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openglguy
Aug 31, 2010, 06:42 AM
Hi,

I am very new to Mac. Just curios to know this: I have a single Mac MINI, which four of our friends want to access simultaneously from PC (not mac). Is it possible? Basically we will be developing iPad Applications using Objective C and OpenGL.

We have been doing so on PCs where we used Putty for accessing a server. This way we were able to cut hugely in terms of cost as we installed expensive softwares and hardware only on one system, (but we accessed it from many).


Thanking you in advance.

openglguy



maflynn
Aug 31, 2010, 07:39 AM
The SDK for iPhone/OSX is mac only so the frameworks and such is not available on a PC. I believe you may be able to find an objective c compiler for the PC but since you don't have the SDK, it doesn't do you any good.

You need a mac to develop apps for OSX and the iPhone/iPad

robbieduncan
Aug 31, 2010, 07:44 AM
Assuming you are happy with putty you can still remote into a Mac OSX box using that. The compilers and entire build process can be run from the command line. In general though you will hit things that require the full XCode GUI. And OSX only supports 1 logged in GUI user at once.

pinsrw
Aug 31, 2010, 01:57 PM
Hi,

I am very new to Mac. Just curios to know this: I have a single Mac MINI, which four of our friends want to access simultaneously from PC (not mac). Is it possible? Basically we will be developing iPad Applications using Objective C and OpenGL.

Why not write your code first for Windows using C++ and OpenGL, get it working, and then port it to the iPad?

maflynn
Aug 31, 2010, 02:44 PM
Why not write your code first for Windows using C++ and OpenGL, get it working, and then port it to the iPad?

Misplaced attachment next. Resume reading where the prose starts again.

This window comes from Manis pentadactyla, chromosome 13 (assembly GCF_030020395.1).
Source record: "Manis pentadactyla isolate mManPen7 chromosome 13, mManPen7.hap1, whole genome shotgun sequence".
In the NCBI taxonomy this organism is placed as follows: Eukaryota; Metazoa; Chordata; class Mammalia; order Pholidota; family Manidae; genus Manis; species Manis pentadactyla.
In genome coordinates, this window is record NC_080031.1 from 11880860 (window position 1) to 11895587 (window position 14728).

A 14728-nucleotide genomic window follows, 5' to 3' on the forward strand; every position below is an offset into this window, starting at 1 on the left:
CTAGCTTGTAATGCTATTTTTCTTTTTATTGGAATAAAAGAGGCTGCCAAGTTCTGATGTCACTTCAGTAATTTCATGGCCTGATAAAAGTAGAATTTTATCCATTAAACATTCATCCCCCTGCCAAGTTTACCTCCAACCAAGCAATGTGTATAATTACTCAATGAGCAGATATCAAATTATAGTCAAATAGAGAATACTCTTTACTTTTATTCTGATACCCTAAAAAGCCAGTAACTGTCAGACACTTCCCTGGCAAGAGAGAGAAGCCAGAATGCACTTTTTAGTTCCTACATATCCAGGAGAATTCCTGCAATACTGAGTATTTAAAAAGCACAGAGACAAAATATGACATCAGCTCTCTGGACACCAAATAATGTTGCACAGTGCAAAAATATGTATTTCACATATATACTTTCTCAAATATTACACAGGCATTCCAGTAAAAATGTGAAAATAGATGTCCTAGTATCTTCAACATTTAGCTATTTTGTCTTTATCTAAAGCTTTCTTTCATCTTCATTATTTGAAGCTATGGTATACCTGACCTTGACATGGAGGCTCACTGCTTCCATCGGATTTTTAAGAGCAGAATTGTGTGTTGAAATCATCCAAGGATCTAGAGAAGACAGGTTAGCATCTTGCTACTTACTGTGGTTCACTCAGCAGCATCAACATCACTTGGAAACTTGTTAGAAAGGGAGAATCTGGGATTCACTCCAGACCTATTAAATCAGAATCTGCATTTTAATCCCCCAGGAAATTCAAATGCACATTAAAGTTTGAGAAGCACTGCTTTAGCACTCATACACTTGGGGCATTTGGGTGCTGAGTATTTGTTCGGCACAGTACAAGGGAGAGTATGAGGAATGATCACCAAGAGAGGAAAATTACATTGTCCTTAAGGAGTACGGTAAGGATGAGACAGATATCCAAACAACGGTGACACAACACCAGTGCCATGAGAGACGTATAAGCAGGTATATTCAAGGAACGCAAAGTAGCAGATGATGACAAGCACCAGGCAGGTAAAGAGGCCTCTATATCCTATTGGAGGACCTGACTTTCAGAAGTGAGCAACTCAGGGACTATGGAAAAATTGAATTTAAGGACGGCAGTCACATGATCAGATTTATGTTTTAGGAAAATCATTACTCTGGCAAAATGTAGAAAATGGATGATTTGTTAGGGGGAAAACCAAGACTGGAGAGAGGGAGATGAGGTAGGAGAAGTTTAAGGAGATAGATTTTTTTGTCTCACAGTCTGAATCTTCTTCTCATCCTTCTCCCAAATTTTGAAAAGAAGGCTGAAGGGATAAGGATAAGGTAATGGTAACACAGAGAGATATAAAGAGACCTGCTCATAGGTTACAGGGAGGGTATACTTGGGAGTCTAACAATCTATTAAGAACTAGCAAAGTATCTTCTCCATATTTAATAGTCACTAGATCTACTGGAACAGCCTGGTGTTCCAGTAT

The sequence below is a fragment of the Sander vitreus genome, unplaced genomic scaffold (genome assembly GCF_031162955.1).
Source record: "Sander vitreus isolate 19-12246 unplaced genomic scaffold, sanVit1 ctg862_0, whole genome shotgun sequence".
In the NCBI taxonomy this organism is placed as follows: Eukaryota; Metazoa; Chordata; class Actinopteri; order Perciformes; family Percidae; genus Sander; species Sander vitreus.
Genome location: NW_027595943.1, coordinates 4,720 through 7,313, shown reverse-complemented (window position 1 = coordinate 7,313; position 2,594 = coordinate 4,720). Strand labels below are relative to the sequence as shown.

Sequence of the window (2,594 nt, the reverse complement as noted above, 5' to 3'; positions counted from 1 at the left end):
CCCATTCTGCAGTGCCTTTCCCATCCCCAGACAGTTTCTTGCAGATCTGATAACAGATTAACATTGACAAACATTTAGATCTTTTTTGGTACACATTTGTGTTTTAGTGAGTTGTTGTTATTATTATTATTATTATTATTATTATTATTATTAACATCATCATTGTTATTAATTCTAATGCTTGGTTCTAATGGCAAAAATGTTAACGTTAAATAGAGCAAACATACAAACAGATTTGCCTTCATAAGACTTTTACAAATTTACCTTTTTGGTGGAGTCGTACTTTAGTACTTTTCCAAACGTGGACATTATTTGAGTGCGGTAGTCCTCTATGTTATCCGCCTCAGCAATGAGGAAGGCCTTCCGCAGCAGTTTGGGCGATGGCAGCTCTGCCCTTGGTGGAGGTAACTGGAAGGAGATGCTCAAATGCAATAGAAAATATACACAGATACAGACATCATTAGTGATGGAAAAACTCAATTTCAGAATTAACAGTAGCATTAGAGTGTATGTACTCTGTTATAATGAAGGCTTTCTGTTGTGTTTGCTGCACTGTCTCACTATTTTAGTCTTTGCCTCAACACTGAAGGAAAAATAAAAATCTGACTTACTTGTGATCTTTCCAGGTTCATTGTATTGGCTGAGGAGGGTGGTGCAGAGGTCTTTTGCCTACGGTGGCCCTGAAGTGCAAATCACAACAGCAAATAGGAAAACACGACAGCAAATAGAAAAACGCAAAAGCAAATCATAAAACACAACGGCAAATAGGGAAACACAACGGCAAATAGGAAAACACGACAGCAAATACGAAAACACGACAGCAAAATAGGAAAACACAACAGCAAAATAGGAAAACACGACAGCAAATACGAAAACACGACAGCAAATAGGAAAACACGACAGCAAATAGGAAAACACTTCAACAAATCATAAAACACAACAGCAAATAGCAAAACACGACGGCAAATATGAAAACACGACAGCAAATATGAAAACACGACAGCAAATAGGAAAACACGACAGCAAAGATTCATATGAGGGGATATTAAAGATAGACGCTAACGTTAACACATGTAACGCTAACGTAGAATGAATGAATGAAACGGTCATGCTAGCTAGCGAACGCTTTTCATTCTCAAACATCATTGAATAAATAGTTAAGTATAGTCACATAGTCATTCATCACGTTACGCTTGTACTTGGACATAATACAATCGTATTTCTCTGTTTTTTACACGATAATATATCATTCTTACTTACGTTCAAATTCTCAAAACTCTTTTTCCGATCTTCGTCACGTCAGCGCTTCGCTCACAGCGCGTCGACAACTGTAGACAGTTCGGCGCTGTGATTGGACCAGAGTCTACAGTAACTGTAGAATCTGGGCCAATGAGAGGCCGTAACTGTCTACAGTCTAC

I suspect the work required to port C++ code will be sizable given how objective-c works.

robbieduncan
Aug 31, 2010, 02:47 PM
I suspect the work required to port C++ code will be sizable given how objective-c works.

Write all the core logic/data model/Open GL code in C++. Use Objective-C for the UI and wrap the C++ core (using Objective-C++).

Sydde
Aug 31, 2010, 04:57 PM
I would be interested to see if setting up GnuStep stuff might make Objective-C development a little easier on non-Mac machines.

Giuly
Aug 31, 2010, 06:38 PM
Make a user-account for everyone and let them VNC into the Mini (System Preferences->Sharing->Screen Sharing). Run fullscreen VNC on your PC - you have a really expensive terminal then.
Luckily, Mac OS X is Unix - which is multi-user by design.

robvas
Aug 31, 2010, 08:27 PM
Make a user-account for everyone and let them VNC into the Mini (System Preferences->Sharing->Screen Sharing). Run fullscreen VNC on your PC - you have a really expensive terminal then.
Luckily, Mac OS X is Unix - which is multi-user by design.

Does that work? How many people can you have connected at one time?

openglguy
Sep 1, 2010, 02:08 AM
Does that work? How many people can you have connected at one time?

This is exactly what I wanted to know. Did anyone try it?

Cabbit
Sep 1, 2010, 03:55 AM
Works on Solaris and FreeBSD, should work on Mac OS unless Apple significantly changed FreeBSD.